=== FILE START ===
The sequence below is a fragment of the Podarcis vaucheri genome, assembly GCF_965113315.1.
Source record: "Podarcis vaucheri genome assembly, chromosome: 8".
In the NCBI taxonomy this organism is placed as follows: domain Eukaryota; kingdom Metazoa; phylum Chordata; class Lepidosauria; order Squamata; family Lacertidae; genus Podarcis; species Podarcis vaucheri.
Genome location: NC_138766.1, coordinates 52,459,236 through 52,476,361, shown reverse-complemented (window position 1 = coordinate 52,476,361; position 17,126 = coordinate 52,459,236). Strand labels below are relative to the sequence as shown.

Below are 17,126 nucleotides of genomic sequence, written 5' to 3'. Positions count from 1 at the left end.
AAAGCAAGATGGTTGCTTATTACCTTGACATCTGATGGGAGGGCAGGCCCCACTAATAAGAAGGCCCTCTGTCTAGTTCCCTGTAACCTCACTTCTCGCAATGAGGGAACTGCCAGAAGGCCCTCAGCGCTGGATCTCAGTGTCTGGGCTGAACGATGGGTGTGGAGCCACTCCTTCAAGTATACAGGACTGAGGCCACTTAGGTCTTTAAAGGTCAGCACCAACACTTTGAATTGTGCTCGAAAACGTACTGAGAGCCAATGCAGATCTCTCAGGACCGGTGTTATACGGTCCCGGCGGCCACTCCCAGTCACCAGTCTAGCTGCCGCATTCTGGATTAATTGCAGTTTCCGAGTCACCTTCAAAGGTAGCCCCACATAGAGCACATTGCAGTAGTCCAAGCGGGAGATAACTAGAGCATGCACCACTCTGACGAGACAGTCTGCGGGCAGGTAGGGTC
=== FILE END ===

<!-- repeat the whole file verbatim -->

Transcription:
The sequence below is a fragment of the Podarcis vaucheri genome, assembly GCF_965113315.1.
Source record: "Podarcis vaucheri genome assembly, chromosome: 8".
In the NCBI taxonomy this organism is placed as follows: domain Eukaryota; kingdom Metazoa; phylum Chordata; class Lepidosauria; order Squamata; family Lacertidae; genus Podarcis; species Podarcis vaucheri.
Genome location: NC_138766.1, coordinates 52,459,236 through 52,476,361, shown reverse-complemented (window position 1 = coordinate 52,476,361; position 17,126 = coordinate 52,459,236). Strand labels below are relative to the sequence as shown.

Below are 17,126 nucleotides of genomic sequence, written 5' to 3'. Positions count from 1 at the left end.
AAAGCAAGATGGTTGCTTATTACCTTGACATCTGATGGGAGGGCAGGCCCCACTAATAAGAAGGCCCTCTGTCTAGTTCCCTGTAACCTCACTTCTCGCAATGAGGGAACTGCCAGAAGGCCCTCAGCGCTGGATCTCAGTGTCTGGGCTGAACGATGGGTGTGGAGCCACTCCTTCAAGTATACAGGACTGAGGCCACTTAGGTCTTTAAAGGTCAGCACCAACACTTTGAATTGTGCTCGAAAACGTACTGAGAGCCAATGCAGATCTCTCAGGACCGGTGTTATACGGTCCCGGCGGCCACTCCCAGTCACCAGTCTAGCTGCCGCATTCTGGATTAATTGCAGTTTCCGAGTCACCTTCAAAGGTAGCCCCACATAGAGCACATTGCAGTAGTCCAAGCGGGAGATAACTAGAGCATGCACCACTCTGACGAGACAGTCTGCGGGCAGGTAGGGTC